If you come, you’re encouraged to attend at least one of the three ceremonies held daily at 8 AM, 12 PM, and 6 PM. As someone who has been here since the beginning, I have learned what a “living culture” actually looks like. This is a term we often use to assert to those who in the settler colonial state who chose not to know or see Kanaka Maoli, that we live on, beyond antiquity and beyond the tourist advertisement or postcard.
I thought I knew what a “living culture” meant until I witnessed the songs, chants and hula in action, in worship of the place and purpose of this moment. Until I witnessed Hawaiians coming from all over the archipelago to give offerings to our warrior kūpuna, offerings that they prepared from the bounty of the lands that they live in and travelled from, that they learned to make from their teachers, that they courageously brought to a line of mighty drum-pounding hula practitioners to offer in true humility and aloha.
I thought I knew what living culture meant until I witnessed our chanters, dancers and drumming hula practitioners receiving the people who come with offerings, welcoming them with songs and dances that honors where they just arrived from, that honors the legacies of their families, legacies that are usually only spoken of in informal conversation. Welcomed with the warmest aloha for their travels and their arrival. A welcome that ritually brings visitors to those who we’ve come to consider our chiefs, those who hold the knowledge and courage, our teachers, our kūpuna. These kinds of exchanges are in our ancient stories and describe a set of traditions and values that we come to aspire to. But we are living it here, on the front line in the midst of the definitive struggle of our generation.
I thought I knew what living culture meant until I witnessed the many Oceanic nations arriving in solidarity-aloha-diplomacy-we-are-one Revival, orating as part of their presentation to the kūpuna, the histories, genealogies, politics and practices that once bound us together. Planned cultural exchanges are not uncommon among Pacific peoples. But this is not an exchange, it’s a reunification of peoples from an ocean continent fractured through centuries of colonialism. Tongans, Samoans, Tahitians, Maori, Chamorro, Chuukese, Yapese, Fijian and more come with song and gifts to the frontline in acknowledgement of our common marginalization and a shared refusal to be victims of it as individual nations or as one Oceania any more. It is our practices of connectivity in motion. Our sea of islands coming together.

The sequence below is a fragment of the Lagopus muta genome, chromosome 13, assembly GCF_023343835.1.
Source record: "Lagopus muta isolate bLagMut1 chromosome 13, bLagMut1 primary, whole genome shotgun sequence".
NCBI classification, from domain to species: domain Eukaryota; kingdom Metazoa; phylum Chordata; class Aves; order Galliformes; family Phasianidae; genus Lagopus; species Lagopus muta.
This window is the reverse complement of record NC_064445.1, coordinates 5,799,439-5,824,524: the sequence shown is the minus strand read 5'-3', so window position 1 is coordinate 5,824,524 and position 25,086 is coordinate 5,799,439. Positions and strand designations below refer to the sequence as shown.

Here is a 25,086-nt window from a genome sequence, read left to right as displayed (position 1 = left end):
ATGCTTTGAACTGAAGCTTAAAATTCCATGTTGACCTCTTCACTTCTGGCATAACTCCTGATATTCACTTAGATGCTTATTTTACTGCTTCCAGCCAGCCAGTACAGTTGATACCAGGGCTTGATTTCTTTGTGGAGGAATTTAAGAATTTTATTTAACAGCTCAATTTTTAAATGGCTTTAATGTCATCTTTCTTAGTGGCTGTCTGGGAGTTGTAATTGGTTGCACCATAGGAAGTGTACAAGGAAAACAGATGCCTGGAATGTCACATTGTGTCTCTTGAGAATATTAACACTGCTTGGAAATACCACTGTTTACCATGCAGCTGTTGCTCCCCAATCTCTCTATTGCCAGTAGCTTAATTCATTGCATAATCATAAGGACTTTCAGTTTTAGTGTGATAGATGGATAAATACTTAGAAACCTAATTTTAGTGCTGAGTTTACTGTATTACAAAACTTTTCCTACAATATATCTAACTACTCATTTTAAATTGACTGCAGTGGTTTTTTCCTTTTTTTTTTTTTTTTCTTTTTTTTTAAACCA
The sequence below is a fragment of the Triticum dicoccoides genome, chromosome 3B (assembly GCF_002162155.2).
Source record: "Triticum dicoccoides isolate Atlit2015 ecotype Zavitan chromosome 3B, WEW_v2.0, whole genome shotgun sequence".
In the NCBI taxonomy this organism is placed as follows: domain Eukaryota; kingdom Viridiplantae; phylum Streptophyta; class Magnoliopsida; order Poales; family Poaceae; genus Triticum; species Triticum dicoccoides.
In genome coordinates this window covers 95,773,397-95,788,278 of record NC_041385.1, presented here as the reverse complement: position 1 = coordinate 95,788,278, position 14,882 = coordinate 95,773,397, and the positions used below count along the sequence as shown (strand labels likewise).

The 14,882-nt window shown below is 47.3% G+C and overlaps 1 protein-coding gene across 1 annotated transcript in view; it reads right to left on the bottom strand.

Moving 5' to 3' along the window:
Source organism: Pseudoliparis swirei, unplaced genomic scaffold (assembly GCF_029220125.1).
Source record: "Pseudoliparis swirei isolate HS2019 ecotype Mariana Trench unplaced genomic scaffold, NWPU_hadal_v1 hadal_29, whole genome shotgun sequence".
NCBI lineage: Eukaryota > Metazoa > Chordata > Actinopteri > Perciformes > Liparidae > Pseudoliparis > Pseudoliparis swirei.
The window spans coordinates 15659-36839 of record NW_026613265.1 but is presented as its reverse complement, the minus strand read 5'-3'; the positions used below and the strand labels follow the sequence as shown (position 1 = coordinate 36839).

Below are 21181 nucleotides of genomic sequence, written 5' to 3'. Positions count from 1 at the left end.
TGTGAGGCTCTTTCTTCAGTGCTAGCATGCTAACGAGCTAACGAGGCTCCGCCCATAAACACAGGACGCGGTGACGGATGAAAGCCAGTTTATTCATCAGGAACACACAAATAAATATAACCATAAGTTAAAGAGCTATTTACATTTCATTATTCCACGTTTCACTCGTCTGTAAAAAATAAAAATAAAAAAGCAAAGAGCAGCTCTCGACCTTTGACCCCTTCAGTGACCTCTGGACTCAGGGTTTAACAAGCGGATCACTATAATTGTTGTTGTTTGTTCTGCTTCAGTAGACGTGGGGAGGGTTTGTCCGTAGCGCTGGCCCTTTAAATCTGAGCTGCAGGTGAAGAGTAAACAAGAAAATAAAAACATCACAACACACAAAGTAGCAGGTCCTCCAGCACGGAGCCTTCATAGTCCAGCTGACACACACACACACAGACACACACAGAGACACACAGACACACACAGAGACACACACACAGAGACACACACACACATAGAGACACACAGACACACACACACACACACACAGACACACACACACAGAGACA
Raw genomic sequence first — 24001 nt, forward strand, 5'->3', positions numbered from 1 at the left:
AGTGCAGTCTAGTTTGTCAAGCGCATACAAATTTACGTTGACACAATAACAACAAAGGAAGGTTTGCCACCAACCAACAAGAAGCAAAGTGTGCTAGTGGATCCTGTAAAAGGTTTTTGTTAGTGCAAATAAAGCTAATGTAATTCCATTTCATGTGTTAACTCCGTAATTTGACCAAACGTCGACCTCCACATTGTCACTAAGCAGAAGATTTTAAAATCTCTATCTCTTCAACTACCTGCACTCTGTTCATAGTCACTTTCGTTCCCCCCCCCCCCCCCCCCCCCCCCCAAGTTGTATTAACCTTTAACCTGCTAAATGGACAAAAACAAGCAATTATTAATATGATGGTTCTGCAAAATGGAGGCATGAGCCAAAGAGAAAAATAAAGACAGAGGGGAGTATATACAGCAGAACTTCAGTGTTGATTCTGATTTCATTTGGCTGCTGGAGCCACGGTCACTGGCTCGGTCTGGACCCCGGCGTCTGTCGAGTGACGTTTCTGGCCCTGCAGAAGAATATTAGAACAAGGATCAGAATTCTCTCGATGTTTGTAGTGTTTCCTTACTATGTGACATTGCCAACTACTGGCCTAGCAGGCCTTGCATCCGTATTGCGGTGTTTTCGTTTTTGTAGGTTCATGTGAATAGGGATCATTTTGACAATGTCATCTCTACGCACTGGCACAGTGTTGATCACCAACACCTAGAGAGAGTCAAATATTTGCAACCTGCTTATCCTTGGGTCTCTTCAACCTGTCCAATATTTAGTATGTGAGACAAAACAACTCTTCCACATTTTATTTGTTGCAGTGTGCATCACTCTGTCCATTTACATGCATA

And this is, quite literally, our frontline blockade. I am not speaking metaphorically. This is the ceremony at the kupuna tent, the one blocking the Maunakea Access Road. The one preventing large machines owned by multi-million dollar corporations from ascending our Mauna for desecration.
At this frontline, through this sacrifice to defend our Mauna and our relationship to it, we are witnessing our living culture like never before, which concurrently has become the living defense line of our Mauna. It is truly incredible to bear witness to, to support, to participate in. There is zero performance here, only purpose and function. There is zero prescription here, only knowledge, preparedness and love.
At this frontline, we are refusing state control by being Hawaiian. We are refusing to compromise any more of our land or our history that stories our love for it. We are refusing to compromise the integrity of our origin stories that not only record our genealogical connection to this place, but that affirms our responsibility to steward and make decisions about it over that of foreigners. These are stories from our history, this is happening now.
Governor Ige cancelled the emergency proclamation when one of our elders filed a promising lawsuit over it. But the immediate future remains unclear. We’ve been here for 41 days (as of August 23) with leaks and rumors of a National Guard mobilization or a police mobilization every few days. The road remains closed by the state. TMT construction vehicles remain blocked by our front line. If and when law enforcement comes for us again, what may be different this time than on July 17, is they will not face hundreds of kanaka arms locked across the road. When they come for us next time, they will very likely be faced with the decision to arrest thousands of Hawaiians, with our hands to the sky, and then to the ground, with our feet pointing forward and our voices in chant as we dance the songs and prayers that express our love for our mountain. 8 AM, 12 PM, 6 PM, every day for over a month. We are ready. ■